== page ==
Healthcare Reform Timeline

Providers

 

What You Need to Know About Healthcare Reform

  1. Your patients may qualify for financial help with their insurance coverage.
  2. Benefits and coverage rules will be changing in 2014.
  3. The Affordable Care Act aims to improve healthcare quality and efficiency.
  4. The Affordable Care Act mandates a three-month grace period.
  5. You may be affected as an employer.

1. Your patients may qualify for financial help with their insurance coverage.

Starting in 2014, almost everyone needs to have healthcare coverage or pay a penalty. To help more people afford high-quality health coverage, the government is assisting with the cost of coverage for people at certain household income levels. To get financial help, they must:

In addition to Medicaid, two types of financial assistance are available:

  • Tax credits – People whose household income is between 100 percent and 400 percent of the federal poverty level may qualify for a tax credit. Learn more about the premium tax credit.
  • Cost-sharing reductions – For people whose household income is between 100 percent and 250 percent of the federal poverty level (up to 300 percent for Native Americans), the government may also help pay part of copayscoinsurance, and deductibles. Learn more about the cost-sharing reduction program.

2. Benefits and coverage rules will be changing in 2014.

One of the first benefit changes that many people experienced under the Affordable Care Act was 100 percent coverage for certain preventive services, which started in 2010. In 2014, benefits will continue to expand. Many health plans will cover 10 categories of essential health benefits without annual or lifetime dollar limits.

Many of these benefits are already included in traditional health plans, such as hospital care and laboratory services. However, others are new, such as children’s dental and vision coverage. These benefits will go into effect as your patients’ plans renew throughout 2014. Large employer and grandfathered plans may not offer these benefits.

Also in 2014, all adults can get coverage even if they have pre-existing conditions. While Blue Cross has always offered coverage to anyone during open enrollment—no matter their health status—many plans did not.

For more information on 2014 benefit changes, please see the Provider FAQs.

3. The Affordable Care Act aims to improve healthcare quality and efficiency.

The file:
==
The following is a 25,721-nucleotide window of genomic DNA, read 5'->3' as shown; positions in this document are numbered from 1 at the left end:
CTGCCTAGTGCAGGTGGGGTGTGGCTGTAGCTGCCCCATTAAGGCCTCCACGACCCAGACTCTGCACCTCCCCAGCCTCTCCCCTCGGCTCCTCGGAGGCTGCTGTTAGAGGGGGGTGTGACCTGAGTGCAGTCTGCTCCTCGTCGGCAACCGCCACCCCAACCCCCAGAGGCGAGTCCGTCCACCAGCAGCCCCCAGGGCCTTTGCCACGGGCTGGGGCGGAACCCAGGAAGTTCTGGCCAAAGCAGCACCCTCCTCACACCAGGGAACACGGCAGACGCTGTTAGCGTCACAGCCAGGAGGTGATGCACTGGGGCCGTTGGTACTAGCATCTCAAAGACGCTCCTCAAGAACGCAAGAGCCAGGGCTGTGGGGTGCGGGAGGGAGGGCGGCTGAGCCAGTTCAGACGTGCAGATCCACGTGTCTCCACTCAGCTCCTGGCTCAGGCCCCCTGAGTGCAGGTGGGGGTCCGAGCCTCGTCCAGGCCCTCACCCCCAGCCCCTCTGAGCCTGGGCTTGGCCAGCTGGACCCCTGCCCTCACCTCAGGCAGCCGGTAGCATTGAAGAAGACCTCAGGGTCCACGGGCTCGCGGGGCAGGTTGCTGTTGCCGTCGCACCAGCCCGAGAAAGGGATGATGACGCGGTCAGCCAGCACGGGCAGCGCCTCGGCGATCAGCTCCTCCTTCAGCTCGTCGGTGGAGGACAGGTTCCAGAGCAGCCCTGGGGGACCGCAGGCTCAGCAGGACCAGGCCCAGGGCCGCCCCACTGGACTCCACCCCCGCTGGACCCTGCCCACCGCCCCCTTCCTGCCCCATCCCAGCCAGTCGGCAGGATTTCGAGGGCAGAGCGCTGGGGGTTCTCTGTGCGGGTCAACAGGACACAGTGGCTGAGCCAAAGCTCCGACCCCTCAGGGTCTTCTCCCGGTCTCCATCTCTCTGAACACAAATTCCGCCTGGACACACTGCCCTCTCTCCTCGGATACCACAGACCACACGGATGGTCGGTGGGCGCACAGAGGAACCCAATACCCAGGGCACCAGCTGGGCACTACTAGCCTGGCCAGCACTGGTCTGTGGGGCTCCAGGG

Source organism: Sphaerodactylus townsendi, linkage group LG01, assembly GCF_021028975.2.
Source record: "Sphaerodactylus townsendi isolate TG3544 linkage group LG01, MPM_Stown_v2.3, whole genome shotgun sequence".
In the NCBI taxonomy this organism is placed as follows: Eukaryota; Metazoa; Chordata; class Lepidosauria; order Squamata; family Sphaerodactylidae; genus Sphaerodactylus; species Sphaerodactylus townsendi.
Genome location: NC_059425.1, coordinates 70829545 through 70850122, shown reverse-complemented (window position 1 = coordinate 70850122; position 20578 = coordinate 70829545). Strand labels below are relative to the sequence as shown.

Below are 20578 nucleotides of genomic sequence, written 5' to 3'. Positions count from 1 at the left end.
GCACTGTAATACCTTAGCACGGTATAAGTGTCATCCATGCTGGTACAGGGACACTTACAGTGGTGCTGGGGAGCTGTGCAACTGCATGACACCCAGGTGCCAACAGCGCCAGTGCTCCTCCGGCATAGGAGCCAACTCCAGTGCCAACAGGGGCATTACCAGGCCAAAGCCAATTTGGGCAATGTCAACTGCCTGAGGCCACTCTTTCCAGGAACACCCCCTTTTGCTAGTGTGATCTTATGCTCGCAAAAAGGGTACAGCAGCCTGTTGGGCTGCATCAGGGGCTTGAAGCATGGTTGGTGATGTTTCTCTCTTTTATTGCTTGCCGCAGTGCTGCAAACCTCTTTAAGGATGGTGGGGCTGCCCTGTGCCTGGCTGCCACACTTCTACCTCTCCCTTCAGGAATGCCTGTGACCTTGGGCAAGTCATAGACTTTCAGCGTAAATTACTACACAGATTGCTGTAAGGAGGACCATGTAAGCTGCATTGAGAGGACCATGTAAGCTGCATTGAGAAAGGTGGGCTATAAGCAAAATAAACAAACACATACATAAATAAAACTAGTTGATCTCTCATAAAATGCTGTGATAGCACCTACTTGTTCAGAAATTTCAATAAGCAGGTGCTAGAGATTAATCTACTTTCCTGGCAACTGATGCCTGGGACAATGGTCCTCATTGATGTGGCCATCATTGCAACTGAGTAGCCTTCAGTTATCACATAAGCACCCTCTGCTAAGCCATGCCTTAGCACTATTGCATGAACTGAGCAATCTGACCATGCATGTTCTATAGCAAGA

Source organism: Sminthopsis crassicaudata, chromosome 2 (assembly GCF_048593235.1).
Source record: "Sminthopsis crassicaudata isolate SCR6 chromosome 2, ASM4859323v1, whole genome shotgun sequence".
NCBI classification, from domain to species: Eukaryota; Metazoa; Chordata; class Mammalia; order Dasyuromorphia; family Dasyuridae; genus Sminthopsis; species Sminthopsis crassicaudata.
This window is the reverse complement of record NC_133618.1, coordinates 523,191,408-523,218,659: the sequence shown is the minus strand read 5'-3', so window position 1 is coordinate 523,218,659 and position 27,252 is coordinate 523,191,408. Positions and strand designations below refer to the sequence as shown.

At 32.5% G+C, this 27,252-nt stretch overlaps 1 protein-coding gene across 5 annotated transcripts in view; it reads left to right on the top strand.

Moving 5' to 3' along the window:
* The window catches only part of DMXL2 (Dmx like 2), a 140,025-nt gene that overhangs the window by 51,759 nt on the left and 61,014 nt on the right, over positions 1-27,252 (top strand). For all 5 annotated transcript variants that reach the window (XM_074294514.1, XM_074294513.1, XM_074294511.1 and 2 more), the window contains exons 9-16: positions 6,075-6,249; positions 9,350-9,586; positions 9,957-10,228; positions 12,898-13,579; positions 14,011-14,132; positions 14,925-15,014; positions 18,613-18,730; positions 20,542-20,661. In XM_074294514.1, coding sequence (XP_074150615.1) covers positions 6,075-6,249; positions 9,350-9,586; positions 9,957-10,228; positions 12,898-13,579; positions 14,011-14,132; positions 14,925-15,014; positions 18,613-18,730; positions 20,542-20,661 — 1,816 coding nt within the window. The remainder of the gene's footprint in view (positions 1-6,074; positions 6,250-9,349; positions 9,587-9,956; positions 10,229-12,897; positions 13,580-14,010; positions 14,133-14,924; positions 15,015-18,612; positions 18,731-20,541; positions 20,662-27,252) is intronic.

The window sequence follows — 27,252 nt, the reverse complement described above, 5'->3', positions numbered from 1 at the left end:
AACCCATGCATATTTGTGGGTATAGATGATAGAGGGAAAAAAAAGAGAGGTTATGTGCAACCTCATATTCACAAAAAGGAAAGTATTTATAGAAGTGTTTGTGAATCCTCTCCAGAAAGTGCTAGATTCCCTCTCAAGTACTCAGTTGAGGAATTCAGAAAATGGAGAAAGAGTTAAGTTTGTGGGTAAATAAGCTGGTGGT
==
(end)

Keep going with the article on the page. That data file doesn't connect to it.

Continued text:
The law includes a number of provisions to help improve coordination of care, simplify administration, and cut costs, including:

  • Standardization of billing and rules for (and investments in) the secure, confidential, electronic exchange of health information (effective 2012).
  • Improved transitions of care from the hospital to home for high-risk Medicare beneficiaries through the Community-based Care Transitions Program, which will help reduce readmissions (effective 2012).
  • Establishment of a new Center for Medicare & Medicaid Innovation that will begin testing new ways of delivering care to patients. These new methods are expected to improve the quality of care and reduce the rate of growth in costs for Medicare, Medicaid, and the Children’s Health Insurance Program (effective 2011).
  • Funding of the The Patient-Centered Outcomes Research Institute, which conducts research to provide information about the best available evidence to help patients and providers make more informed decisions (effective 2012).

4. The Affordable Care Act mandates a three-month grace period.

This grace period applies to individual members who receive a premium subsidy from the government and are delinquent in paying their portion of premiums. It only applies to individuals who meet all of the following:

  • Enroll through HealthSource RI (or their state’s health insurance marketplace/exchange).
  • Receive a premium subsidy in the form of a tax credit and/or cost-sharing reduction.
  • Have paid for at least one month of coverage. 
 
For more information on how the grace period will be handled, please see the Provider FAQs.

5. You may be affected as an employer.

Many providers are also small business owners, so the Affordable Care Act may affect any health coverage you offer your employees. If you have fewer than 50 full-time or full-time equivalent employees, you are not required to offer coverage. To learn about how your plan benefits may change, and your options for buying coverage, please see the small employer page.  You may also want to read the information for all employers.

  • Enroll through HealthSource RI (or their state’s health insurance marketplace/exchange).
  • Receive a premium subsidy in the form of a tax credit and/or cost-sharing reduction.
  • Have paid for at least one month of coverage.
  • For more information on how the grace period will be handled, please see the Provider FAQs.